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  • #Ÿnspire – Guillaume Gomez, Chef

    Today, we meet Guillaume Gomez, former chef of the Elysée Palace, who has created many projects combining training and cooking to share his know-how and values with the talents of tomorrow.

    Impact guides the daily life of all Ÿnsecters: how can we feed the planet while conserving resources and biodiversity? As our initiatives broaden, we have decided to give a voice to those who are helping to change the world, offer alternatives and increase sustainably. Today, we meet Guillaume Gomez, former chef of the Elysée Palace, who has created many projects combining training and cooking to share his know-how and values with the talents of tomorrow.

    We’re talking about diplomatic gastronomy: how does cooking change the world?

    I have always taken the time to talk with those who make up a country’s gastronomy: pastry chefs, wine producers… While many subjects can divide people, the table brings them together. At the table, we can exchange, debate, and discover common issues: the impact of our food on the environment and health. Cooking changes people’s lives. I believe that we should not confuse “gastronomy”, an elitist word, with real “gastronomy”. Gastronomy begins with the vital need to feed ourselves, but it is something we all do, in different ways. Cooking changes the world because the table has the power to bring people together: it is a way to get to know people, to open up to new cultures. There is no better way to discover a country than through gastronomy.

    You recently left the kitchens of the Elysée Palace for a new challenge: defending “French food” in the world. What does this mean concretely?

    Above all, it is about protecting a certain sense of our food! It means defending a certain idea of the meal and, the social conception of food: how can we feed our families? Defending the French way of eating means putting forward our know-how, the use of local distribution channels. Almost no other country does this! Today, I think we are asking ourselves real questions about the impact of our food on the environment and health. This was not the case 30 years ago. We must be champions of a sustainable model! We must not just simply, but advise and guide the change. I think it is essential to show that tradition and innovation are not necessarily opposed but can work together. It is necessary to remain open and be aware of our surroundings to keep progressing and innovating.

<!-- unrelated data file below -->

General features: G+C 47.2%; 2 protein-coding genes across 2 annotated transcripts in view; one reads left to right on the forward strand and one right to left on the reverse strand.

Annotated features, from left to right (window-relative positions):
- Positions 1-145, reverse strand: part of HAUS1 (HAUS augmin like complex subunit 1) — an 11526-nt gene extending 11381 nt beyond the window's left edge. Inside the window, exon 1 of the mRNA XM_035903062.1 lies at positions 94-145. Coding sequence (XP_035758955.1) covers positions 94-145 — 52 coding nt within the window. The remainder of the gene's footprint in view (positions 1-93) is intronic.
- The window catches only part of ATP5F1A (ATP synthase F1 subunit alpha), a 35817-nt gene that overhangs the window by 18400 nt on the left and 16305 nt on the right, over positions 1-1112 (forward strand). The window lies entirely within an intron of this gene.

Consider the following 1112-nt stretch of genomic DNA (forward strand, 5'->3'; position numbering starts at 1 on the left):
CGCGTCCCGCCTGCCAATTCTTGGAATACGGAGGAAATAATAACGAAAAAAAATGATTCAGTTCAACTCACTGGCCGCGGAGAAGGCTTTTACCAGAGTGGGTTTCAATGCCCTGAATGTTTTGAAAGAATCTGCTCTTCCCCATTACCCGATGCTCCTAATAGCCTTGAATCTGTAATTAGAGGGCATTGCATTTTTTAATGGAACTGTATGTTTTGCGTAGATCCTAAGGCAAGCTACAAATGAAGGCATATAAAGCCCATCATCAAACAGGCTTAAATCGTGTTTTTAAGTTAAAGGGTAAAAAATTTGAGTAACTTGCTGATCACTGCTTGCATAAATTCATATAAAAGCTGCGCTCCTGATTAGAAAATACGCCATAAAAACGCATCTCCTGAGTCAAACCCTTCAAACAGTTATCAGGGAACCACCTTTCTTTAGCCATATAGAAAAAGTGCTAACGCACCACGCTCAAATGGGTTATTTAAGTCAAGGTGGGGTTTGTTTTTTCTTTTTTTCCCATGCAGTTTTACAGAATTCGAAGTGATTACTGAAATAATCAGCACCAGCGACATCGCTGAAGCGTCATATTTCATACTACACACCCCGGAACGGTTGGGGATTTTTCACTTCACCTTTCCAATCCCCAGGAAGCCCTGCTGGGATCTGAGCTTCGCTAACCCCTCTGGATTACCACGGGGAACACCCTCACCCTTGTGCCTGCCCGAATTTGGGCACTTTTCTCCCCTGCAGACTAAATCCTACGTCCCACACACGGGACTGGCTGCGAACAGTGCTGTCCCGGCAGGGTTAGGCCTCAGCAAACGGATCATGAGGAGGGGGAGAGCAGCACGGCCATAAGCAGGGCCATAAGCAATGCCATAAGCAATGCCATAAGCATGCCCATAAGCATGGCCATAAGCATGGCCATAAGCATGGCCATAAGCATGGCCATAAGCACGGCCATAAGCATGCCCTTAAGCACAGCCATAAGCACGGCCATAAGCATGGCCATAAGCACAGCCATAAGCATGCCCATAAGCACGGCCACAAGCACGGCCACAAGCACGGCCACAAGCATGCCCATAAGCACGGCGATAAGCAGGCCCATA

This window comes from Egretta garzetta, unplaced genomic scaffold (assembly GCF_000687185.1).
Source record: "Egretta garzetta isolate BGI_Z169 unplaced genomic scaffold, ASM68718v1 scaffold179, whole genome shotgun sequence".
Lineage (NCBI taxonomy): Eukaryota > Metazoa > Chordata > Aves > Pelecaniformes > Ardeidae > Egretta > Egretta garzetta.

There is more and more talk of sustainable food. What does that mean to you?

    I think that there has been a real increase in global awareness: today there is no industry that does not make societal and environmental commitments. Everyone is aware that what was good yesterday is not necessarily good today, and that we must think about how we can best implement this change. We can only truly change things if we do it together! I also think that consumers need to be educated on the power they have: if I don’t want tomatoes to be available in winter, then I, as a consumer, need to stop buying them. But for change to occur, we must be open to discussion and not incriminate or judge. And, we must make people understand that sustainable food does not mean less tasty. On the contrary, there is nothing better than a strawberry, tomato or melon in season!

    Can you tell us about your Institute of Excellence in Madagascar?

    First of all, you have to understand why we chose to go there! In Madagascar, the concept of school does not exist: most children work the land to help their parents; in the Malagasy culture, school does not have the same importance as in ours, nor the same necessity. Getting out of this system is very complicated for young people. This is why we wanted to create the Institute here in Madagascar. The essence of the Institute is really to help young people, to provide them with skills and a base to be able to build something of their own. The idea is to create value together, to exchange. I am aware of how lucky I am to be French and to have had the option to go into cooking, so I share and try to help those who have not had the same luxury. With the Institute, I also try to pass on a message to the public: you don’t have to wait to be affected by a problem to act on it. Everyone can give time, money or just an ear; and the school has this goal: to motivate young people, attract partners and transmit strong values. I hope that some of them will then be able to change things for the better and help their country!

    What are the essential values within a kitchen and between the teams?

    First of all, I think it’s a job of passion, a vocation: that doesn’t make our job easy. The next most important things are the sharing of know-how, humility, listening… People are curious to learn, to evolve, and are aware that they must move forward without giving up or denying what they have learned. It’s all a question of balance between tradition and innovation.